Russia-linked groups bought $50000 in political Facebook ads

Facebook said that "about 470 inauthentic accounts and Pages in violation of our policies" bought roughly 3,000 Facebook ads between June 2015 and May 2017.

A Russian company that created fake accounts and pages purchased $100,000 worth of advertising during the USA election past year, the company said.

Multiple investigations - of the Congressional and Justice Department varieties - continue into Russia's interference with the US election, and Facebook has now confirmed one piece of the puzzle after months of apparent resistance by the social media platform.

First, it confirms that Facebook was one of the pathways by which Russian operatives sought to influence the US election.

The post was written by its chief security officer and said that it was cooperating with federal inquiries into influence operations during the presidential election. Rep. Adam Schiff (Calif.) of the House Intelligence Committee deemed the data provided by Facebook as "very significant" to the investigations and said they constituted a "profound warning".

They also told investigators that the fake accounts were created by the Internet Research Agency, a so-called "troll farm" in St. Petersburg with ties to the Russian government.

The majority of the 3,000 ads referenced "divisive social and political messages" rather than directly mentioning US election topics.

Neither the WP report nor Facebook's official confirmation answered exactly how many users were reached by these ads. The ads focused on "amplifying divisive social and political messages across the ideological spectrum" and used techniques Facebook previously identified as those used by disinformation campaigns, Stamos said.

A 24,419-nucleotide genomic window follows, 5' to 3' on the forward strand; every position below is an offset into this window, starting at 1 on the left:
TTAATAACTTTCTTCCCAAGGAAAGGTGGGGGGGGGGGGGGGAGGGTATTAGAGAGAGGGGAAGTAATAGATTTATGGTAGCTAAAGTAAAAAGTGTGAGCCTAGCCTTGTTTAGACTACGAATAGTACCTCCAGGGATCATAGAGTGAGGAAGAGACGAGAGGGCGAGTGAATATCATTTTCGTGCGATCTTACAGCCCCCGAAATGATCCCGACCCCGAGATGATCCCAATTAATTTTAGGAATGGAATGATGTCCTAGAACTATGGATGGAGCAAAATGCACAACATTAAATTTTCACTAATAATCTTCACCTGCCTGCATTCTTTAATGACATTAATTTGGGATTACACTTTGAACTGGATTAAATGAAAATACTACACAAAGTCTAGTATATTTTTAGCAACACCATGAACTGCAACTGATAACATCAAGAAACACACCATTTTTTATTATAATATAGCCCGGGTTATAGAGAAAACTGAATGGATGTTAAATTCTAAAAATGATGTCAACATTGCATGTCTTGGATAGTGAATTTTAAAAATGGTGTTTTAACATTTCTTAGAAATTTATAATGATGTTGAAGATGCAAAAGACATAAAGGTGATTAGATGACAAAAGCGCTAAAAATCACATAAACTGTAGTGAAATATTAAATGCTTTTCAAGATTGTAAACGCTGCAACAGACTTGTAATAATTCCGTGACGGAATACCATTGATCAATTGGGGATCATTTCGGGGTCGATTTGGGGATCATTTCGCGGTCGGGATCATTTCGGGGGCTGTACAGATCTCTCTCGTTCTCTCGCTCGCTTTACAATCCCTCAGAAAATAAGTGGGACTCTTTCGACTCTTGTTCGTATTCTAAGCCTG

Stamos said the company had shut down the remaining accounts that had still been active, but did not say when that had happened or how many had actually been active. While the blog post Facebook published about the ad buys appeared to downplay their significance, they could draw the company into investigations by Congress and special counsel Robert Mueller. As the Post's story notes, it's illegal for foreign nationals or governments to buy ads or spend money aimed at influencing a USA election. Moreover, Facebook's disclosure provides evidence that Russian Federation tampered with and helped to influence, the United States election.

Facebook's revelation could also trigger calls for greater public disclosure of the sources of political spending.

Any ad purchases as described by this WP report would violate FEC rules prohibiting foreign nationals and governments from either spending money or making contributions that influence U.S. elections on the federal, state, or local level.

  • Zachary Reyes